And no, in neither of the cases would it be evil to remind them that it is just a clump of cells.

    So, in conclusion they are obviously both just clumps of cells (with many qualities similar with parasites) but because of this thing called context, it is more likely to be relevant to bring up the fact in the case of abortion.

    Update: A fetus is a life? Well, no shít, Sherlock. You want to know what else is alive? Grass. Have you ever mowed a lawn? Instead of saying a bunch of obvious crap, you could have actually bothered explaining why it is that life is the trait that causes moral value. Since I value sentience, not life, your comment isn't the 'gotcha' moment as it maybe was intended to be.

  • Foofa
    Lv 7
    2 years ago

    You make the valid point that if a pregnancy is wanted it's very different emotionally than a pregnancy that isn't wanted. But I've had several miscarriages and actually took some comfort in my doctor saying it wasn't yet a fetus and was "just a clump of cells", or an embryo, not yet to the fetal stage of development.

  • What do you think of the answers? You can sign in to give your opinion on the answer.
  • Anonymous
    2 years ago

    A miscarriage rarely causes much pain, but abortions really hurt. I was given something to make me feel "out of it," but it didn't help. It made me feel sick and sort of out of control and it still hurt like hell. People don't say "it's just a clump of cells" to a woman who is upset by a miscarriage because they assume she really wanted the baby.

  • Anonymous
    2 years ago

    I am sorry for the difficult time you are all going through, but the thing is that her chance for having another baby isn't over, and she can always try again whenever she feels is ready. I believe a miscarriage or an unfortunate accident of any kind simply means that something just wasn't meant to be... or maybe it wasn't supposed to be the right time for your mother to be a new parent again and it was just the universe's way of telling her that. It's unfortunate, but it happens.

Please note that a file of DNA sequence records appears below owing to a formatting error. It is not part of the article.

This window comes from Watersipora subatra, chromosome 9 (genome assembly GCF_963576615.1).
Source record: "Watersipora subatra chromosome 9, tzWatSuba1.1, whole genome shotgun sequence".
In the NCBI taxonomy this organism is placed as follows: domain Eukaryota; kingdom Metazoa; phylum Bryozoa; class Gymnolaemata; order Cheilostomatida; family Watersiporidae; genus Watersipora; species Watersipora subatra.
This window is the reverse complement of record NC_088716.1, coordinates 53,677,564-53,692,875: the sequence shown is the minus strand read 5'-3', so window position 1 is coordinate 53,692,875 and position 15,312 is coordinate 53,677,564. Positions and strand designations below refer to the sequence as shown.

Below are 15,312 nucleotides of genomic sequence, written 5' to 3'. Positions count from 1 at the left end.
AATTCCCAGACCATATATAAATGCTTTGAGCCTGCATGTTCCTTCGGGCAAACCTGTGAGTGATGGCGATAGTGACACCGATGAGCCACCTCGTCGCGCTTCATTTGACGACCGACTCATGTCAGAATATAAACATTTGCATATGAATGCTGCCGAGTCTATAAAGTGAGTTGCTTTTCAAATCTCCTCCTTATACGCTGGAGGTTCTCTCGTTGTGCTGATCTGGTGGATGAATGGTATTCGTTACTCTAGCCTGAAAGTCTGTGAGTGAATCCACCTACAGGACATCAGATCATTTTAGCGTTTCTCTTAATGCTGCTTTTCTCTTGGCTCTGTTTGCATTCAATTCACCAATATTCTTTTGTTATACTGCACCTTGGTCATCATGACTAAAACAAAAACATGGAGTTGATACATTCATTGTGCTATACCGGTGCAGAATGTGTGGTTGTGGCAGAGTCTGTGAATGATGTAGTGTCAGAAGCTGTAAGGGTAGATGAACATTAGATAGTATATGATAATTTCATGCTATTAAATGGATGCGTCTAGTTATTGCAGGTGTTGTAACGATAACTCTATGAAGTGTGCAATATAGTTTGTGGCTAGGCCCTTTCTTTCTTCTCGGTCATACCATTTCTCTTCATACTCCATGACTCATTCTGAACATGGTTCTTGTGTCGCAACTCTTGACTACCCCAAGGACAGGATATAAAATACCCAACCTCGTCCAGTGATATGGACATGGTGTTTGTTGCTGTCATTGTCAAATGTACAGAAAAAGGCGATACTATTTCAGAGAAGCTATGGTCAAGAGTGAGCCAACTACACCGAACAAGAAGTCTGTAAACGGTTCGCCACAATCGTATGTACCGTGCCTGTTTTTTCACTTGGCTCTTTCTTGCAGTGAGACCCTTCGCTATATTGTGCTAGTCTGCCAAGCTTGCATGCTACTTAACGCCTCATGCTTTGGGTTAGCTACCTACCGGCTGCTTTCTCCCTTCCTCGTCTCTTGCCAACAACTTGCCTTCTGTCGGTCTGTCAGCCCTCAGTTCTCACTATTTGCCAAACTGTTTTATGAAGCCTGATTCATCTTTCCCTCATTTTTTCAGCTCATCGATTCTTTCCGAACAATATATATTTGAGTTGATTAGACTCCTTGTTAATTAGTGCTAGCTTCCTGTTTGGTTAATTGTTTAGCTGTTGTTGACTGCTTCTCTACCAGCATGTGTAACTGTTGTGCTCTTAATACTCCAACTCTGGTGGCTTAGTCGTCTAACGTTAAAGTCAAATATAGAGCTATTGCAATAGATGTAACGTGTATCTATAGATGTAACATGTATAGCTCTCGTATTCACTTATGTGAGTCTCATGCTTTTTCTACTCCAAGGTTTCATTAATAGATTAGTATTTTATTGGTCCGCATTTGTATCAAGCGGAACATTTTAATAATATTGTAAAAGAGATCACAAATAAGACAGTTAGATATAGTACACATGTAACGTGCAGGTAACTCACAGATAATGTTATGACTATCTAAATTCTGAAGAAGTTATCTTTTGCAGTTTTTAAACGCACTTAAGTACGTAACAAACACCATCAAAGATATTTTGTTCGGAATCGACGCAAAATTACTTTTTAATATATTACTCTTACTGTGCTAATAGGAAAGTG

I'm sorry if this sounds a bit unsympathetic but for myself as a person death doesn't really upset me because to be the deceased will always be around us in some form or another. Be it their energy, their souls, or whatever else it is that's out there. I've personally had experiences with this but people can believe in whatever they like.

    Remind your mother that she shouldn't blame herself if she does. If she wants to be a mother again someday, then she still can.

  • Anonymous
    2 years ago

    She did not decide to get rid of the pregnancy

  • Anonymous
    2 years ago

    Abortion is sometimes a medical necessity to prevent unneeded suffering, while miscarriages are not.

  • Bill
    Lv 7
    2 years ago

    To understand pro-choicers you have to remove the importance of the unborn entirely and only consider the woman and her willingness to go forward with the pregnancy. Once you remove humanity from the equation and just make it about selfish desire everything becomes clear.

    The reason they can be upset about miscarriage is because the woman might have wanted the baby, while in the case of abortion the woman wanted it gone, so by default everything went as planned.

  • Anonymous
    2 years ago

    It's unfortunate she couldn't have her choice.

Still have questions? Get answers by asking now.